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Horace Mann Middle School > Grade 6 > Mr. Corey

Earthquake Article
A major earthquake in 1727 that toppled brick chimneys, collapsed cellars, and scattered stone fences may still be shaking the Merrimack Valley 280 years later.

The rumbling link to Colonial America resurfaced Monday at 7:15 a.m. when a loud bang rattled the towns of Merrimac and Amesbury.

"I thought it was some type of construction vehicle hitting a bump, but it sounded like I was standing right next to it," said Frank Boliver, 44, who was at home in Amesbury getting ready for work.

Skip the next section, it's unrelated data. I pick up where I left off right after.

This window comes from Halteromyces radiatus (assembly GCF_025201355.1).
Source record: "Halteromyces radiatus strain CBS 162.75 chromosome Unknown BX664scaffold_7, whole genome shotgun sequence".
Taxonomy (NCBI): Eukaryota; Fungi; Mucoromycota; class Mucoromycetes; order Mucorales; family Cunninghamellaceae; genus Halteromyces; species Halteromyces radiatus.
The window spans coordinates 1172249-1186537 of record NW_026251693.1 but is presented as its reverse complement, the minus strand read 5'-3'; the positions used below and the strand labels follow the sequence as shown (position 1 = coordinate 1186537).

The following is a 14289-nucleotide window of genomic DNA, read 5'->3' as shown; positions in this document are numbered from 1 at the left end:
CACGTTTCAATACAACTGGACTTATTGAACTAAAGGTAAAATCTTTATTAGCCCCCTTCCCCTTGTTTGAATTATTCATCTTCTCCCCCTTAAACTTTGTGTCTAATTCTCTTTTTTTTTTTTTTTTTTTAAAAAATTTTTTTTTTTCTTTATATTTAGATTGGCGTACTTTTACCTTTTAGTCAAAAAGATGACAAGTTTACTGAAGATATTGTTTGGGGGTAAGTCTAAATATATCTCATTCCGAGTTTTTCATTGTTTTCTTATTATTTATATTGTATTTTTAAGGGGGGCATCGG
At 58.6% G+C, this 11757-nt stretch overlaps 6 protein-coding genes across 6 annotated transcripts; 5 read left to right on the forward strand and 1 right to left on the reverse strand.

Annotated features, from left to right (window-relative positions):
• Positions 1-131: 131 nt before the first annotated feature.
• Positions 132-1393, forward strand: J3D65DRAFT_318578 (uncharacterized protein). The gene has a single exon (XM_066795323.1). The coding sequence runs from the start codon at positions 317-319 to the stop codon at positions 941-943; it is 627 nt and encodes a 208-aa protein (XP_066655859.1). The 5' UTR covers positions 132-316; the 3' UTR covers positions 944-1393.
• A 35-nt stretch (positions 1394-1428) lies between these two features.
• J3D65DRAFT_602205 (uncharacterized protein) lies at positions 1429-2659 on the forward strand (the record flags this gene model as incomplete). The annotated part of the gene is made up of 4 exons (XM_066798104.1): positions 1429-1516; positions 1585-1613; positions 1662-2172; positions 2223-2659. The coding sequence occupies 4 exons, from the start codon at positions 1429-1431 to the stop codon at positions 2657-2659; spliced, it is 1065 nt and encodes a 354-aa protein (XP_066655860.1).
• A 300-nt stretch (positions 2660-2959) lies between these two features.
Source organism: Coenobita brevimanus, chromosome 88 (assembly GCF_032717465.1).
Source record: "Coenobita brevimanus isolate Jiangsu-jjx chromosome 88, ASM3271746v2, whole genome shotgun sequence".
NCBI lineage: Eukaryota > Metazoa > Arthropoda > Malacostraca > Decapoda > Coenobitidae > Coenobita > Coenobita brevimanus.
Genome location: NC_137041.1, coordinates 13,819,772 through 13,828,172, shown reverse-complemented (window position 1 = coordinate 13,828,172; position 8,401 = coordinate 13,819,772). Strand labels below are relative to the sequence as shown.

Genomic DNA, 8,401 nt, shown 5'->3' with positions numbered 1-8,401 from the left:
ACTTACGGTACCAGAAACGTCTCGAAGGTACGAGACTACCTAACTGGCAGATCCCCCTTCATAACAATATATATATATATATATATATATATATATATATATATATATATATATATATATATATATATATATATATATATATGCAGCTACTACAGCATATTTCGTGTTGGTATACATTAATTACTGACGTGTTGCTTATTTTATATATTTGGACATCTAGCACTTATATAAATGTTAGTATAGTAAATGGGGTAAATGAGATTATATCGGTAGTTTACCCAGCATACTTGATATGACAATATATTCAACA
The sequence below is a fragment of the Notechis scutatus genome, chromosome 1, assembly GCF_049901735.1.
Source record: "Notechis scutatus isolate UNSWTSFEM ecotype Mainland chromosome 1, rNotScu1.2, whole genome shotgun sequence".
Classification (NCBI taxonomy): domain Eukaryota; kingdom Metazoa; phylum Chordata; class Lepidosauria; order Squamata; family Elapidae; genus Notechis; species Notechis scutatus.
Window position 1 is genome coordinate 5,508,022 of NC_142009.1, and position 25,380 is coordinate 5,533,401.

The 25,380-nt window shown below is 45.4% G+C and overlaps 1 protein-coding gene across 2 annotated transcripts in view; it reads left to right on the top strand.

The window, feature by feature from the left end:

Amesbury police Sergeant William Scholtz said he felt a tremor "like a big bang" and went to look for a traffic accident that wasn't there.

Two-dozen residents called police to report plates rattling or a sonic boom. Scholtz said he knew of no damage or injuries.

The quake registered 1.8 on the Richter scale, said John Ebel, director of Boston College's Weston Observatory. It struck a few miles from the epicenter of the quake in Newburyport on Oct. 29, 1727, which was a 5.5 magnitude and shook the earth from Maine to Philadelphia.

Combing through Colonial records, Ebel said he counted more than 100 aftershocks that immediately followed the 1727 quake.

The frequency decreased, but aftershocks have continued, with four small quakes alone in January 1999. The persistence of seismic activity indicates that the quakes are connected, Ebel said.

"In a sense, it is a part of history," he said. "It could also be a warning about something that's going to happen."

21201  
Updated: October 11, 2007  



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